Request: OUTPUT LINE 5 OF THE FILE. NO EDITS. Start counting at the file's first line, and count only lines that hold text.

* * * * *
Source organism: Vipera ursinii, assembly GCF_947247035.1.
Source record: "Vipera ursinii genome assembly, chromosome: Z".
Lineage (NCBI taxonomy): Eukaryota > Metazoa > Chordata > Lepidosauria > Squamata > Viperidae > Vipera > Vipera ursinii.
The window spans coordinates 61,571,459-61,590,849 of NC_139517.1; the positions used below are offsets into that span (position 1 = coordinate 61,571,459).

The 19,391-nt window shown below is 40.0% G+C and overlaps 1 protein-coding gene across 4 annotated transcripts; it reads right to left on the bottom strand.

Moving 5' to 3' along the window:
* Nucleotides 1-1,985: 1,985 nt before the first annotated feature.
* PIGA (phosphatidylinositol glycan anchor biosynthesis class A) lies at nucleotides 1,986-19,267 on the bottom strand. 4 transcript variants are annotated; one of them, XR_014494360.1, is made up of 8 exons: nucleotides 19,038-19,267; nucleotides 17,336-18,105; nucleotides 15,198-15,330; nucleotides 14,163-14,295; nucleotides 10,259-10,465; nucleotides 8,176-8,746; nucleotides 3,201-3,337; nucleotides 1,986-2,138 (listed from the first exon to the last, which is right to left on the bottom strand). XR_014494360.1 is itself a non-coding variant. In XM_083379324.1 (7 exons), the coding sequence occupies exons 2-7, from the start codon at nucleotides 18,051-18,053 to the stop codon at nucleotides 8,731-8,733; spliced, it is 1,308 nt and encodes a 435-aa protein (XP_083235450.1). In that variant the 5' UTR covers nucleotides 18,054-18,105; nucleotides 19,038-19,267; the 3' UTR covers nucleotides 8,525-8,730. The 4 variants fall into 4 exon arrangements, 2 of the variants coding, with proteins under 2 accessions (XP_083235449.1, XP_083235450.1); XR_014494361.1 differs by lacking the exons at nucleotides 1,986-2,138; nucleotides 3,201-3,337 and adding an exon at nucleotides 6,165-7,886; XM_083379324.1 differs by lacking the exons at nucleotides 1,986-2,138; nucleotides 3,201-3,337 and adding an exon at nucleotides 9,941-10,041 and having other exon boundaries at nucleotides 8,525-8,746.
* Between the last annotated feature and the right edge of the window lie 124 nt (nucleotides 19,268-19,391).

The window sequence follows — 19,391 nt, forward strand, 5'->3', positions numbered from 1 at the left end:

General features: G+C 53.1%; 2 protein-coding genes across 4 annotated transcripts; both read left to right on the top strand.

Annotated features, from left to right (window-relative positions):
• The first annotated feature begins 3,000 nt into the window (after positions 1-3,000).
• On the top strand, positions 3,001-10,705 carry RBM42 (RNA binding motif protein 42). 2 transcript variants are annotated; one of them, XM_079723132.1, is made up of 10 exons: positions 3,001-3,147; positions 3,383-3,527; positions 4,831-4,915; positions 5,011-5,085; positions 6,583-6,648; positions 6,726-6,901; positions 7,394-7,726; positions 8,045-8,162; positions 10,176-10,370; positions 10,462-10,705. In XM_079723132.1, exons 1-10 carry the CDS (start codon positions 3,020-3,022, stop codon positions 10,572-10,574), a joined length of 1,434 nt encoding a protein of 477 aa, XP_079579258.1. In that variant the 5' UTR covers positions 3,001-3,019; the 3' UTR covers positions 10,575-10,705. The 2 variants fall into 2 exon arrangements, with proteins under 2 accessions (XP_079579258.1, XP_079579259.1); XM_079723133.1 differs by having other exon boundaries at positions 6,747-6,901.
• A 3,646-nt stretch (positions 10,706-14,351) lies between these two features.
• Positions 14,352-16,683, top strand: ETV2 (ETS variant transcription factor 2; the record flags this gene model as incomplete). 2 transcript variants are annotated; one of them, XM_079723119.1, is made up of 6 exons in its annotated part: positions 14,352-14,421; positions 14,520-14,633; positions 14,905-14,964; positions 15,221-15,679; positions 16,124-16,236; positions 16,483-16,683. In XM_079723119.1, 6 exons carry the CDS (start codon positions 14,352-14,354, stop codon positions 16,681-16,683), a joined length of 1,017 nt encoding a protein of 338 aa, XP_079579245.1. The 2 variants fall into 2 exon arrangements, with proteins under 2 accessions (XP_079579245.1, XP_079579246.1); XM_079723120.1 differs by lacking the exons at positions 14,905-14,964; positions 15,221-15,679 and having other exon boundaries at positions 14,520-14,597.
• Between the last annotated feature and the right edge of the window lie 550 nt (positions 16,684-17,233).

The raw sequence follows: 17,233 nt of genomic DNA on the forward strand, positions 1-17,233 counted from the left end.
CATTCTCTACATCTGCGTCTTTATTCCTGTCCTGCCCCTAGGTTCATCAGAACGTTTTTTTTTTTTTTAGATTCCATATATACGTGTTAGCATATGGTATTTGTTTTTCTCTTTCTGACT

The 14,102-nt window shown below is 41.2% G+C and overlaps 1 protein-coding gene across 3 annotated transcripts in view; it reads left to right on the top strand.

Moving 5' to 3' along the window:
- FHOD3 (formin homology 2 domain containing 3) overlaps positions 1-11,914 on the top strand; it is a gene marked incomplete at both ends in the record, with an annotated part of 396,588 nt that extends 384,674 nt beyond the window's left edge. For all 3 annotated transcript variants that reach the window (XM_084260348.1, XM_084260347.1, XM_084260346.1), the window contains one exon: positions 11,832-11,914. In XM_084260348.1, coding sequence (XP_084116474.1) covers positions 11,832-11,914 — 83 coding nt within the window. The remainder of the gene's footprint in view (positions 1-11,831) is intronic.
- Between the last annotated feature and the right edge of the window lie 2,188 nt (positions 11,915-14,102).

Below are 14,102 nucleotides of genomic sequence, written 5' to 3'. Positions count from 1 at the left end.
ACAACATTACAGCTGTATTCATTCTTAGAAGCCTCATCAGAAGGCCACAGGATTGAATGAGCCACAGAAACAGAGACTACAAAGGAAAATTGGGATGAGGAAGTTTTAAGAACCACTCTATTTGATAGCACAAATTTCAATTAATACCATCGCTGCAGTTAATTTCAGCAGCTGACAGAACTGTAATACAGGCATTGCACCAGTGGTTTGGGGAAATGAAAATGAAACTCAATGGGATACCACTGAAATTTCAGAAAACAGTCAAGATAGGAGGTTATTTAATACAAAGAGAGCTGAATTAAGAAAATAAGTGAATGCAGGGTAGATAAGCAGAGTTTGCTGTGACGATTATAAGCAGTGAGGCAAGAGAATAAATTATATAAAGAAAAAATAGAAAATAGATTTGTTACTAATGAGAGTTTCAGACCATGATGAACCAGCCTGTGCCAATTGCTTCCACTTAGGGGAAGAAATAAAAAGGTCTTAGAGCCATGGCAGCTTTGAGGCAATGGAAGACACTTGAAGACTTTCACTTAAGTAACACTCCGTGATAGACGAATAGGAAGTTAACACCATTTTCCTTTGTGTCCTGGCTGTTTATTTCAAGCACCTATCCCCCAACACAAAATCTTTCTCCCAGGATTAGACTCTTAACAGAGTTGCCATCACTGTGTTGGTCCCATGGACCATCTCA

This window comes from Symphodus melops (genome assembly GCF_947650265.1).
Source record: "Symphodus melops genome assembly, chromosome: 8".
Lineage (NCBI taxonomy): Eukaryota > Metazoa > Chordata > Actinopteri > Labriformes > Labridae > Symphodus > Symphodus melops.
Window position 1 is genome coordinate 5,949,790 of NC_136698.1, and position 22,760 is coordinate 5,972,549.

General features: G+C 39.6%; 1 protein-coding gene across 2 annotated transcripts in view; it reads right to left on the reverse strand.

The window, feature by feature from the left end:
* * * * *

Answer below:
The 19,391-nt window shown below is 40.0% G+C and overlaps 1 protein-coding gene across 4 annotated transcripts; it reads right to left on the bottom strand.